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July 11, 2005 by AK

Tocqueville on Russian expansion

Alexis de Tocqueville wrote in Vol. 1 of Democracy in America (published in 1835, when the author was 30):

There are, at the present time, two great nations in the world which seem to tend towards the same end, although they started from different points: I allude to the Russians and the Americans. Both of them have grown up unnoticed; and whilst the attention of mankind was directed elsewhere, they have suddenly assumed a most prominent place amongst the nations; and the world learned their existence and their greatness at almost the same time.

All other nations seem to have nearly reached their natural limits, and only to be charged with the maintenance of their power; but these are still in the act of growth (1); all the others are stopped, or continue to advance with extreme difficulty; these are proceeding with ease and with celerity along a path to which the human eye can assign no term. The American struggles against the natural obstacles which oppose him; the adversaries of the Russian are men; the former combats the wilderness and savage life; the latter, civilization with all its weapons and its arts: the conquests of the one are therefore gained by the ploughshare; those of the other by the sword. The Anglo-American relies upon personal interest to accomplish his ends, and gives free scope to the unguided exertions and common-sense of the citizens; the Russian centres all the authority of society in a single arm: the principal instrument of the former is freedom; of the latter servitude. Their starting-point is different, and their courses are not the same; yet each of them seems to be marked out by the will of Heaven to sway the destinies of half the globe.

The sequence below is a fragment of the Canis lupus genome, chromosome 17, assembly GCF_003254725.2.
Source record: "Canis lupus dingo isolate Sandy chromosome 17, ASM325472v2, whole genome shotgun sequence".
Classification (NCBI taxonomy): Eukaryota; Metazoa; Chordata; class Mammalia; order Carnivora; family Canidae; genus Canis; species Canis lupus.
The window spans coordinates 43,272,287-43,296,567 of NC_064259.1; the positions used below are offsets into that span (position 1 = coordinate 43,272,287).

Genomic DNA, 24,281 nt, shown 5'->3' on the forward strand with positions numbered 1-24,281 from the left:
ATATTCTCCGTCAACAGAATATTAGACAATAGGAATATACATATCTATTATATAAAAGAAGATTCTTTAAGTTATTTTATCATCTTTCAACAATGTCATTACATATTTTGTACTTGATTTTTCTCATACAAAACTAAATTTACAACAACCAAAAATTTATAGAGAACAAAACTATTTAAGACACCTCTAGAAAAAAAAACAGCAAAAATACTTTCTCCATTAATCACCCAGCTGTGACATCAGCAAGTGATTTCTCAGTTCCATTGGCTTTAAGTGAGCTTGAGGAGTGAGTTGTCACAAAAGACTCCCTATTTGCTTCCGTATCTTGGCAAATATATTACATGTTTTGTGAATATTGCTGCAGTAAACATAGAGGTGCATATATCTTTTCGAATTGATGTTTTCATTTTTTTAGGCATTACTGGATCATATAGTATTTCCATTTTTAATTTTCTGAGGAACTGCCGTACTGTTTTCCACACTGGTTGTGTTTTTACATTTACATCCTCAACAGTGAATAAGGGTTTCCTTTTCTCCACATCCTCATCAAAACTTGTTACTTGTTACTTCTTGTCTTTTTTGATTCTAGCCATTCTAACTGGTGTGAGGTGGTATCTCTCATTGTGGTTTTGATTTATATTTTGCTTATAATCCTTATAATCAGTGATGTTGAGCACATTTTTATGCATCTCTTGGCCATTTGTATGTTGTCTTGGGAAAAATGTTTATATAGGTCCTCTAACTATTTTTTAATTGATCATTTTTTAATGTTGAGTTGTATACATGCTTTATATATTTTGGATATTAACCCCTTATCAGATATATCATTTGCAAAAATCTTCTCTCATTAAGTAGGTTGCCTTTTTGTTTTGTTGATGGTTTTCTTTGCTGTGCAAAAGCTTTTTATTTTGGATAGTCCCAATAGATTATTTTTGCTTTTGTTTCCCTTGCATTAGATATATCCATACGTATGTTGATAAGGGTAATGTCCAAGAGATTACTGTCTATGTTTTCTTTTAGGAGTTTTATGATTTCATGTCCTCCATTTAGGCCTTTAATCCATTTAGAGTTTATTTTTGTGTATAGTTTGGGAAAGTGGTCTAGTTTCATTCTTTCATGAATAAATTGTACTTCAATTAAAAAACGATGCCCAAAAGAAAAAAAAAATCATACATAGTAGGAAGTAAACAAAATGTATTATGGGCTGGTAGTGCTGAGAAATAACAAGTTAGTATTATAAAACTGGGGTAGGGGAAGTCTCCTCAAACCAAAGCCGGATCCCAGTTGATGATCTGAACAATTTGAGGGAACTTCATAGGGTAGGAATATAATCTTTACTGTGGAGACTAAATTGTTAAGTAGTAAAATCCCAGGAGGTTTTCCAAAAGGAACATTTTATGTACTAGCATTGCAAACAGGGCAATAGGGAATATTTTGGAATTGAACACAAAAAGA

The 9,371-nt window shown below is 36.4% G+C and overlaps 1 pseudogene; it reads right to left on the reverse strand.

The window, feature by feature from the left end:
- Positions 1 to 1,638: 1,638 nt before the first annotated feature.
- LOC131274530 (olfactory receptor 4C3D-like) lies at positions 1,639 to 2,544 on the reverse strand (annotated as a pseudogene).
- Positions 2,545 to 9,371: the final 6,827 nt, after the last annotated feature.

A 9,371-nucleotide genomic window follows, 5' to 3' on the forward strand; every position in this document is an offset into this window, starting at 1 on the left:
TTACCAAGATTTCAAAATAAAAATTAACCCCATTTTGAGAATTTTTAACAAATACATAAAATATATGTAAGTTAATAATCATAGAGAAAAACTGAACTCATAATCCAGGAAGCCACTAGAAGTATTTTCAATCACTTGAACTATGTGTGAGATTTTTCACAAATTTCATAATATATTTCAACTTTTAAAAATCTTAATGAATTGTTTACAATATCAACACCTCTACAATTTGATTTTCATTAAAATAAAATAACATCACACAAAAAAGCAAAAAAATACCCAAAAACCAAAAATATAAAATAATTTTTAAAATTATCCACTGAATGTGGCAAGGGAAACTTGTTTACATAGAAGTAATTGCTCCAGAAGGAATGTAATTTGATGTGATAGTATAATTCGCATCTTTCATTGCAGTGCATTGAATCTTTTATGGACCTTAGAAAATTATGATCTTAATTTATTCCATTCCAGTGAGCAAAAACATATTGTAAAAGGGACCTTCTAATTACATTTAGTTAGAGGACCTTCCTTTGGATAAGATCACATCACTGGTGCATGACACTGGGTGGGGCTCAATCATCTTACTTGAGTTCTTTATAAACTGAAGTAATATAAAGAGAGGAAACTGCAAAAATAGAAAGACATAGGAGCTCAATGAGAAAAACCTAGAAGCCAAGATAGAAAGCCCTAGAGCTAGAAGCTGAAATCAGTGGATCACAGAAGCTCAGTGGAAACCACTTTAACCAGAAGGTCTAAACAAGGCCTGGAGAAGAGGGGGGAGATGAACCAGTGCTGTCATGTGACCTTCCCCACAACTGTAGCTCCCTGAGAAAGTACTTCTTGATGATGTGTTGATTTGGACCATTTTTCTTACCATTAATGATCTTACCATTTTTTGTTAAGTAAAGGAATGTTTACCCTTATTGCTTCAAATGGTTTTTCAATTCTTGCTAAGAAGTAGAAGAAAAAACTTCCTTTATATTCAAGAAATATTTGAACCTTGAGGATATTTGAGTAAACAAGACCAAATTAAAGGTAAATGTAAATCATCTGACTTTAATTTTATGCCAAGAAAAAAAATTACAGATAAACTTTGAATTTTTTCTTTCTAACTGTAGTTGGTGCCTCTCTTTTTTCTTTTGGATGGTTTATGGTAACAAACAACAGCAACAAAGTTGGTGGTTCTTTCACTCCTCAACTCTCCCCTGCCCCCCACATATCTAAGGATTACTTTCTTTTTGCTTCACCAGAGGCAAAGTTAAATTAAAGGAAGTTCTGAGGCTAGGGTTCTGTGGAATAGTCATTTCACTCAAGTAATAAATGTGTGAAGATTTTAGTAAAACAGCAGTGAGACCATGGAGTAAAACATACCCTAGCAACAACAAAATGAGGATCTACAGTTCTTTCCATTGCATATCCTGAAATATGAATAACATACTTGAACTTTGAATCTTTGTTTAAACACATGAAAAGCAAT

Footnote (1): Russia is the country in the Old World in which population increases most rapidly in proportion.

Quite amazingly, Tocqueville foretold the rise and the character of the American and Soviet empires. The more amazing part is actually the one about America. At the time of Tocqueville’s writing, Russia was a major power on the Continent: only two decades earlier, the Russian army had marched through Europe into Paris to destroy the Usurper. Less than twenty years later, France and England would team up to contain the Bear’s push to the Straits — successfully.

On the contrary, Europe hadn’t yet discovered America the giant by then.

As you have probably guessed, I object not to Tocqueville’s conclusion but to some of his arguments. Namely, think his unfavorable assessment of Russia’s growth grew out of a defect in historical vision. Tocqueville conflated the acquisitions of post-Petrine imperial Russia, made by the brute force of its reformed army, with the lengthy colonization that had shaped the country that Europe knew first as Muscovy, then as Russia.

By colonization I mean the settlement of areas sparsely populated or/and previously dominated by nomads in ways that made permanent settlement impossible. Examples are the colonization of North-Eastern European Russia by Novgorod and Pskov up to the 15th century; the settlement of the Upper Volga (the first historical core of Russia proper) by Ruthenians from the South-West beginning in the 12th century; the much-later colonization of expansive steppe plains along the Middle and Lower Volga and Dnieper and around the Black Sea, by Russians, Ukrainians and (even) Germans.